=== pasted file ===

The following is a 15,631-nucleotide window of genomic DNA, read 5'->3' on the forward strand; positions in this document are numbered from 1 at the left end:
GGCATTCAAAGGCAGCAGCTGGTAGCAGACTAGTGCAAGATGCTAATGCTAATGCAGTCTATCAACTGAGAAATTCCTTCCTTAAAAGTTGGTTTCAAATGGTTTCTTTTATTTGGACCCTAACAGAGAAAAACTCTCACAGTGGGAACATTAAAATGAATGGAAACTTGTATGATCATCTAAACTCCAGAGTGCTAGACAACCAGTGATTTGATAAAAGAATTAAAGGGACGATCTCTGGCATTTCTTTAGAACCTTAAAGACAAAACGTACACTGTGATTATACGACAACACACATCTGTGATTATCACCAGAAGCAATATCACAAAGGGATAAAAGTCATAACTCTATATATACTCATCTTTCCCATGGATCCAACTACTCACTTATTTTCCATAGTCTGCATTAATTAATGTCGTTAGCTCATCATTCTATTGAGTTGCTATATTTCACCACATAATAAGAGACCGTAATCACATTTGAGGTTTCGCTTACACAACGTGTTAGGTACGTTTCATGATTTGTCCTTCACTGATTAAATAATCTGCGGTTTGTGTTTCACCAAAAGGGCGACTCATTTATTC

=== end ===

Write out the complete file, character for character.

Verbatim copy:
The following is a 15,631-nucleotide window of genomic DNA, read 5'->3' on the forward strand; positions in this document are numbered from 1 at the left end:
GGCATTCAAAGGCAGCAGCTGGTAGCAGACTAGTGCAAGATGCTAATGCTAATGCAGTCTATCAACTGAGAAATTCCTTCCTTAAAAGTTGGTTTCAAATGGTTTCTTTTATTTGGACCCTAACAGAGAAAAACTCTCACAGTGGGAACATTAAAATGAATGGAAACTTGTATGATCATCTAAACTCCAGAGTGCTAGACAACCAGTGATTTGATAAAAGAATTAAAGGGACGATCTCTGGCATTTCTTTAGAACCTTAAAGACAAAACGTACACTGTGATTATACGACAACACACATCTGTGATTATCACCAGAAGCAATATCACAAAGGGATAAAAGTCATAACTCTATATATACTCATCTTTCCCATGGATCCAACTACTCACTTATTTTCCATAGTCTGCATTAATTAATGTCGTTAGCTCATCATTCTATTGAGTTGCTATATTTCACCACATAATAAGAGACCGTAATCACATTTGAGGTTTCGCTTACACAACGTGTTAGGTACGTTTCATGATTTGTCCTTCACTGATTAAATAATCTGCGGTTTGTGTTTCACCAAAAGGGCGACTCATTTATTC